Someone stood up and offered him a beer – he looked up, face as purple as the proverbial beetroot, dripping with sweat and, according to the guy whose can it was, polished off most of the can.

It’s an odd thought, that through the typical English obsession with eccentricity, he’ll be remembered, not for being one of the most respected umpires ever, but for standing on one leg.

The Ian Anderson of cricket?

Saturday, October 24, 2009


Andrew Hilditch, the erstwhile 'happy hooker' and now Australia's chief of selectors reckons that their loss this summer gone was simply a 'hiccup'.

A 'hiccup' of the Pete Townsend variety perhaps: -

I stretched back and I hiccupped
And looked back on my busy day

Tuesday, October 13, 2009

Bubbling Under

Due entirely to our refusal to ever appear on Top of the Pops, we don't quite make the Top 20 cricket websites run down in the Telegraph. Tone does though.

We do, however, get a nice mention in dispatches - thanks to regular commentor 'AndyBatt' for the testimonial.


As soon as I heard the news about Matthew Hoggard's unceremonious dumping by Yorkshire, I had a deja-vu style flashback to something I'd read years ago about a similar situation involving another ex-Yorkshire international.

I racked both brains and bookshelves, but couldn't find the reference, but now - thanks to the Guardian, here it is -

"John Nash, the Yorkshire secretary, had phoned the previous evening to ask me to go to county headquarters the next day. I had no idea what the meeting was going to be about. I assumed it was some sort of routine matter connected with the team. When I arrived it was a bit of a surprise to find Brian Sellers, The Crackerjack, Mr Yorkshire cricket himself, sat at the end of the table. He looked at me and said 'Well Brian, you've had a good innings.' As soon as he had said that I knew something very funny was going to happen, but I still wasn't prepared for the next bit.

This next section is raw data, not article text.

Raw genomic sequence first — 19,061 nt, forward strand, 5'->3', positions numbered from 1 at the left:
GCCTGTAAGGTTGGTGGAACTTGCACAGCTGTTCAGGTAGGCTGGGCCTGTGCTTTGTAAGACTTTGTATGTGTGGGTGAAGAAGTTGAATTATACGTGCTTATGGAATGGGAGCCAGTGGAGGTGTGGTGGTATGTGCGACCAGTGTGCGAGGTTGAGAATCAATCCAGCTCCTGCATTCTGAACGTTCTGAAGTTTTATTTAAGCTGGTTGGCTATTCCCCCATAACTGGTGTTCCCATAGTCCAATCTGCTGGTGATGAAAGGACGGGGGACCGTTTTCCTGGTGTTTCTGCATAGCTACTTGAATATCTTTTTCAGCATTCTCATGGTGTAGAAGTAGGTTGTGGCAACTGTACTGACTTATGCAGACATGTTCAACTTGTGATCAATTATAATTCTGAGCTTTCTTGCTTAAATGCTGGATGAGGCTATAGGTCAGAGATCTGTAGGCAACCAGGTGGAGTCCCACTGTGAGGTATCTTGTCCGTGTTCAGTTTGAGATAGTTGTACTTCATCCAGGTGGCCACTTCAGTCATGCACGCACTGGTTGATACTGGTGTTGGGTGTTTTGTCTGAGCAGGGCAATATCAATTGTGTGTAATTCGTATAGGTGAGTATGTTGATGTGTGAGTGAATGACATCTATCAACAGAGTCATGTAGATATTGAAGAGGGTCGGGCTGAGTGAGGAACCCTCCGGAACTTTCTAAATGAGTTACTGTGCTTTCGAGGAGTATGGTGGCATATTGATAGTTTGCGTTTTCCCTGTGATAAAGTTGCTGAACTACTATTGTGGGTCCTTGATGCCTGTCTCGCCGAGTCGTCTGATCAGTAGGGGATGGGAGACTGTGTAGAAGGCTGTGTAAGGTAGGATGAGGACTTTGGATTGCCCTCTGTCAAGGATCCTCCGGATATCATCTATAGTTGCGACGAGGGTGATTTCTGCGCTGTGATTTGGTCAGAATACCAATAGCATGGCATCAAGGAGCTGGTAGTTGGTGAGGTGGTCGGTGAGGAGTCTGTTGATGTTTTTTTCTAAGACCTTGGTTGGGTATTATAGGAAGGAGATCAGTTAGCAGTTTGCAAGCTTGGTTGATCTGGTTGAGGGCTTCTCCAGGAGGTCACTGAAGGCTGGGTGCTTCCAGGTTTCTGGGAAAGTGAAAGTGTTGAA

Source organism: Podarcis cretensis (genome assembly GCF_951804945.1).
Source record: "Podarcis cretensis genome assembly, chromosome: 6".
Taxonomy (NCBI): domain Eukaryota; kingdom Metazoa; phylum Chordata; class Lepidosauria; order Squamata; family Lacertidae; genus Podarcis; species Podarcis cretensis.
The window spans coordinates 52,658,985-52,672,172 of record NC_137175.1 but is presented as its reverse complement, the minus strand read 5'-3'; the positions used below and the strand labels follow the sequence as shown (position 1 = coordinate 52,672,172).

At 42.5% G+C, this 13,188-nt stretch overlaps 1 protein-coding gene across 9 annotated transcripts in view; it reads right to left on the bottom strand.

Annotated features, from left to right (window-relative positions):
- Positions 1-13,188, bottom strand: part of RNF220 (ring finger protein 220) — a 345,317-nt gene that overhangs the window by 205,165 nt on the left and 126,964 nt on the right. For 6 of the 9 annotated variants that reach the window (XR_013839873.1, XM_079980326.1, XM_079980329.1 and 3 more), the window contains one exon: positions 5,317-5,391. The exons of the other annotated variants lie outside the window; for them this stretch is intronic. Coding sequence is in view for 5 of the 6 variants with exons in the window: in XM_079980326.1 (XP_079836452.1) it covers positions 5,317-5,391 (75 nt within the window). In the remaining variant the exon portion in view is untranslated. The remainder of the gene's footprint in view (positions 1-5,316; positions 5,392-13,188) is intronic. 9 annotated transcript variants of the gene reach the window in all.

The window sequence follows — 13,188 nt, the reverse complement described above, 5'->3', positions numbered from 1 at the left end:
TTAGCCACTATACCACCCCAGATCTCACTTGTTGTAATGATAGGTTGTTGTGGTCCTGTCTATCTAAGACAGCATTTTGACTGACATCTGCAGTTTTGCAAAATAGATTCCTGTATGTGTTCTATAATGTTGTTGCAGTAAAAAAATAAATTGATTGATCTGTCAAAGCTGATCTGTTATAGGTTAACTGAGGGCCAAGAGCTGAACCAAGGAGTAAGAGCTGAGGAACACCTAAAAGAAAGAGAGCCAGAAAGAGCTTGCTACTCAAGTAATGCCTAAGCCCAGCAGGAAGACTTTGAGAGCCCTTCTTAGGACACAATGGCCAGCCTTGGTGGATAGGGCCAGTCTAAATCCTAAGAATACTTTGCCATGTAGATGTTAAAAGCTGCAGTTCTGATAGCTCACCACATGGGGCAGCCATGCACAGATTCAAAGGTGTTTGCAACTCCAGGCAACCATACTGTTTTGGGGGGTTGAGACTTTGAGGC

The committee had had a meeting said the chairman. They said my services were no longer required and I had a decision to make whether to resign or be sacked. It happened so swiftly, I had been bludgeoned. Through the blur of battered emotions I heard myself saying 'How long have I got to decide, because I'd like a word with my wife?' 'You've got 10 minutes,' said Sellers. 'Before you leave this office we want to know.'

The full story hasn't come out yet, but Hoggy isn't exactly backward about coming forward (read his autobiography if you need evidence - particularly a revealing insight into what players actually get up to no tour...) so it'll be an interesting read - to say the least.

The Old Batsman has an interesting take on the affair.

Serious point is that Yorkshire have done this to a guy who's been at the county his entire playing career, and who has never given less than 100% when he's been sporting the White Rose. If someone like that can be cast adrift with such limited notice, what about the players at the other end of the spectrum?

Monday, October 12, 2009

Beat on the Brat

With a cricket bat...

Saturday, October 10, 2009

Cross Dressing

Thanks to Harry for this thought...

'So, they've added Cook and Saj to the ODI squad. One to give the run rate a shot in the arm, and one to slow it down.'

Thursday, October 08, 2009

"Toto, we're not in Newcastle anymore"

"Over the last three years the idea of Harmison was always so much better than the reality. At his worst he seemed to resemble all three of Dorothy's companions from the Wizard of Oz, a bowler without a brain or a heart, a big ol' cowardly lion of a cricketer."

(Andy Bull, The Guardian 8/10/09)

Friday, October 02, 2009

Spoils of War

The Champions Trophy.

'Champions' of what? Heck, since a rainy evening at Lords last summer, England aren't even champions of Europe.

I suppose you could get all semantic, and say that they are playing for the trophy that currently belongs to the present champions, but if that's the case, then who decided who the original champions were?

Furthermore, in that scenario, 'Champions' needs an apostrophe.

'The Apos Trophy'

Sorry - I'll get my coat...